Abarim Publications' online Biblical Greek Dictionary
Once, in Luke 13:15, our word appears as synonym for the whole stall, and this has helped form the Christian myth that Jesus was born in one. The original audience of Luke probably didn't make that conclusion, because for them it would have been unthinkable that any Jewish homeowner in Bethlehem would have rejected a heavily pregnant woman when the public inn was full.
Luke's colleague author Matthew uses the word οικια (oikia), which in both the Greek classics and the New Testament exclusively denotes a human house and never a stable (Matthew 2:11). The original audiences of these accounts probably understood the animal trough inside a human house as an obvious reference to the Pascha lamb that was to live in every house for four days and hence needed a manger (Exodus 12:3-6; Mark 14:12).
But there is more, much more:
Oxen and donkeys huddled around Jesus' manger
Proverbs 14:4 reads: "Where there are no oxen, the manger is empty, but from the strength of the ox comes an abundant harvest," which suggests that when Jesus was laid in the crib, and the crib was no longer empty, the proverbial oxen gathered and brought with them an abundance of harvest. No oxen and donkeys are mentioned in either account, but there was of course quite a gathering.
In Matthew, wise men (μαγοι, magoi) from the east show up and pay homage to the newborn Christ (Matthew 2:1). In Luke, there are shepherds (ποιμενες, poimenes) abiding in the field, keeping watch over their flocks by night (Luke 2:8). Shepherds obviously don't abide in the field at night when it's dead winter, so Luke make an emphatic effort to place the birth of Christ in the summer. Perhaps he did that to clearly separate the birth of Jesus from the winter festivals of various pagan religions (and see our article on Hanukkah for a further look at the disaster that is White Western Christmas).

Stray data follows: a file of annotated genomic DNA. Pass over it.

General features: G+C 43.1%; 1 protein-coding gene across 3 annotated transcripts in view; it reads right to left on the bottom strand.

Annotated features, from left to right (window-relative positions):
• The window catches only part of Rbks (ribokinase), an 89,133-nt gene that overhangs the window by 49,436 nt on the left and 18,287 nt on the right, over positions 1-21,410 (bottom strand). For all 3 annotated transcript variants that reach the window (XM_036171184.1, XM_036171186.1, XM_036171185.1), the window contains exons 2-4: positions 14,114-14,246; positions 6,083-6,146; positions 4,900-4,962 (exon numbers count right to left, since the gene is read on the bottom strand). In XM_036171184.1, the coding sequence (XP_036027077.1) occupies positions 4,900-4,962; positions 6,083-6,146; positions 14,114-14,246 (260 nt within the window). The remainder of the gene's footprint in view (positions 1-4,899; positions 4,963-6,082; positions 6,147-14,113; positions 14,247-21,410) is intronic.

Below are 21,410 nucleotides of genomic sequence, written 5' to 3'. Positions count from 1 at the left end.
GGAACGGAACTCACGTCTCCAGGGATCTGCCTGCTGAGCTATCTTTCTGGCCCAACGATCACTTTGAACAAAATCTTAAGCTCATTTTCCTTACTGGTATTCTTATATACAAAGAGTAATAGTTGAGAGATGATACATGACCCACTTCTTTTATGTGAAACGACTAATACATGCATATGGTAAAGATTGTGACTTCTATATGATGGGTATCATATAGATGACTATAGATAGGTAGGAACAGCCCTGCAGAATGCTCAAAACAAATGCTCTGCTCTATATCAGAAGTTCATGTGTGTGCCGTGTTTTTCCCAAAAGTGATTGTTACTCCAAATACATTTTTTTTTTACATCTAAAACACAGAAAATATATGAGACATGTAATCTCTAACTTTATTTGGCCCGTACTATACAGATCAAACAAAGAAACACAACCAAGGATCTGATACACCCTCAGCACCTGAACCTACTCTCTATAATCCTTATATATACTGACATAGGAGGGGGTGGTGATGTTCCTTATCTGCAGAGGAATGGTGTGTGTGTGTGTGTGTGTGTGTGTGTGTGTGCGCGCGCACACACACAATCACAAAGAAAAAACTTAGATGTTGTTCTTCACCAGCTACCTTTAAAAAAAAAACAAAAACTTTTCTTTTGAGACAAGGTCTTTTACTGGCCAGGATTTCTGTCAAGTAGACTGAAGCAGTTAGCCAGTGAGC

Matthew's magi and Luke's shepherds were of course the same people: members of the formidable wisdom class founded by those who had stayed in Persia when a small minority returned to Judea to rebuild the Temple and the city of Jerusalem. This was the wisdom class that had created Judaism's signature synagogue structure, and was most likely also responsible for the invention of the systemic postal service: which is why we have both the Talmud and the epistolary New Testament and ultimately the Internet.
If an imperial government is solar (solar, solo, mono, monarch), then the Jews are decidedly stellar. They had been able to survive and thrive in Persia thanks to queen Esther, whose name means Star (hence Matthew 2:2), and the nature of stars is that they have no leader (Matthew 23:8-12), only massive numbers of sovereign individuals who communicate freely with anyone else (Genesis 1:14-19, Genesis 15:5, Daniel 12:3).